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The NYU 77th Institute on Federal Taxation (IFT) is taking place in New York City on October 21-26, 2018, and in San Diego on November 11-16, 2018.  This year, I will be presenting my latest White Paper, Subchapter S After The Tax Cuts And Jobs Act – The Good, The Bad And The Ugly.  My presentation will include a discussion about the direct changes made by the TCJA to Subchapter S as well as the impact on Subchapter S by other provisions of the TCJA, including creation of a single corporate tax rate under Section 11, creation of the Section 199A deduction, elimination of personal property exchanges under Section 1031, and elimination of the corporate alternative minimum tax. I will also discuss the ongoing benefits of Subchapter S and new traps that exist for the unwary.

The IFT is one of the country's leading tax conferences, geared specifically for CPAs and attorneys who regularly are involved in federal tax matters.  The speakers on our panel, Taxation of Closely Held Businesses, include some of the most preeminent tax attorneys in the United States, including Jerry August, Terry Cuff, Wells Hall, Stephen Looney, Ronald Levitt, Stephen Kuntz, Mark Peltz, and Bobby Philpott.  I am proud to be a part of IFT.

This will be my eighth year as an IFT presenter, and I am again speaking as part of the Closely Held Business panel on October 25 (NYC) and November 15 (San Diego).  As in previous years, the IFT will cover a wide range of fascinating topics, including tax controversy, executive compensation and employee benefits, international taxation, corporate taxation, real estate taxation, partnership taxation, taxation of closely-held businesses, trusts and estates, and ethics.  The IFT is especially important this year given the recent passage of the TCJA and the many new tax provisions that were added to the Code, including Section 199A.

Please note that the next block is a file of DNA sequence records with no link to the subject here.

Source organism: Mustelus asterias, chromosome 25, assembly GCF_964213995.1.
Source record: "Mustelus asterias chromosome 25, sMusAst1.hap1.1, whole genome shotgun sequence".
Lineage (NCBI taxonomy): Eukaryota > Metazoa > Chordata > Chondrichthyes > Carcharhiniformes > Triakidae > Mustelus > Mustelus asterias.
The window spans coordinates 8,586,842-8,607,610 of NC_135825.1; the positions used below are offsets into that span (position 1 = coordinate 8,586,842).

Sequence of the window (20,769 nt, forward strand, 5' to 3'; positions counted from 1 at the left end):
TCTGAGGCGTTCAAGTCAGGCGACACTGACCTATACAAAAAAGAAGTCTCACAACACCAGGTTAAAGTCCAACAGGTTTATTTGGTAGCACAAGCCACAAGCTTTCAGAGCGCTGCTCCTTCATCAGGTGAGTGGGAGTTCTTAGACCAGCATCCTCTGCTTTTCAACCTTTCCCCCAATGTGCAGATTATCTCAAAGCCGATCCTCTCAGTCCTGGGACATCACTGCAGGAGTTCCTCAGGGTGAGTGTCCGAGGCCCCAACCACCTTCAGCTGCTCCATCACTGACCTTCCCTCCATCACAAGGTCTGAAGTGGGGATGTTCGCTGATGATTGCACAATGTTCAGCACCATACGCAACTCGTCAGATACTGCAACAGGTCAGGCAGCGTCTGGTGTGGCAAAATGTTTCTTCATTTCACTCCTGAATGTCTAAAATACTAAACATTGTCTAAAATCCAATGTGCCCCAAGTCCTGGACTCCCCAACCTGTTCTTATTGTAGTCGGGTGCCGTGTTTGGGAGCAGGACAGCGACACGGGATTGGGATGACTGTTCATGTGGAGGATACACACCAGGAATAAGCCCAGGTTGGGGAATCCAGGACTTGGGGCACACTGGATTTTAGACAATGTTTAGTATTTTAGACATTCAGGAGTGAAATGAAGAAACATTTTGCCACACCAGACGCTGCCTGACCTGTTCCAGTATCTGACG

I hope you will join us this year for what will be a terrific tax institute.  Looking forward to seeing you in either New York or San Diego!

View the complete agenda and register at the NYU 77th IFT website.

As a reminder, you are invited to join me at the NYU 75th Institute on Federal Taxation (IFT) taking place on November 13-18, 2016 at Hotel del Coronado in San Diego, California.  The IFT is one of the leading tax conferences in the country, geared specifically for CPAs and attorneys who regularly are involved in federal tax matters.  I hope you can attend.

New York and San DiegoPlease join me at the NYU 75th Institute on Federal Taxation (IFT) taking place in New York City on October 23-28, 2016, and in San Diego, California on November 13-18, 2016.

The IFT is one of the leading tax conferences in the country, geared specifically for CPAs and attorneys who regularly are involved in federal tax matters.  Now in my fourth year as an IFT presenter, I am pleased to once again speak on the closely-held business panel on October 27 (NYC) and November 17 (San Diego).  My presentation this year will focus on entity classification under the Check-the-Box regulations.  I plan to provide an in-depth view of the regulations, including planning opportunities, traps that exist for the unwary and practical tax practitioner guidance.

As in previous years, the IFT will cover a wide range of fascinating topics, including tax controversies, executive compensation and employee benefits, international taxation, corporate taxation, real estate taxation, partnership taxation, taxation of closely-held businesses, trusts and estates, and ethics.

I look forward to seeing you at IFT in either New York or San Diego!

View the complete agenda and register at the NYU 75th IFT website.

C Corporations with Oregon annual revenues greater than $25 million may face a new minimum tax obligation – 2.5 percent of the excess – if Measure 97 passes. If a business falls within this category, there may be ways to mitigate its impact. The time to start planning, however, is now.

Background

Danger areaOregon taxes corporations under an excise tax regime.  The Oregon corporate excise tax regime was adopted in 1929.  The original legislation included what is commonly called a “minimum tax” provision.  In accordance with this provision, corporations subject to the Oregon excise tax are required to pay the greater of the tax computed under the regular corporate excise tax provision or the tax computed under the “minimum tax” provision.  Accordingly, the “minimum tax” is an “alternative” tax; it is not an “additional” tax as many commentators have recently asserted.

Originally, the Oregon corporate “minimum tax” was a fixed amount – $25.  As a result of the lobbying efforts of Oregon businesses, the “minimum tax” was eventually reduced to $10, where it remained for almost 80 years.

In 2010, Oregon voters dramatically changed the corporate “minimum tax” landscape with the passage of Measure 67.  The corporate “minimum tax” (beginning with the 2009 tax year), is no longer a fixed amount.  Rather, it is now based on Oregon sales (gross revenues).  The “minimum tax” is now:

Oregon Sales Minimum Tax
< $500,000 $150
$500,000 to $1 million $500
$1 million to $2 million $1,000
$2 million to $3 million $1,500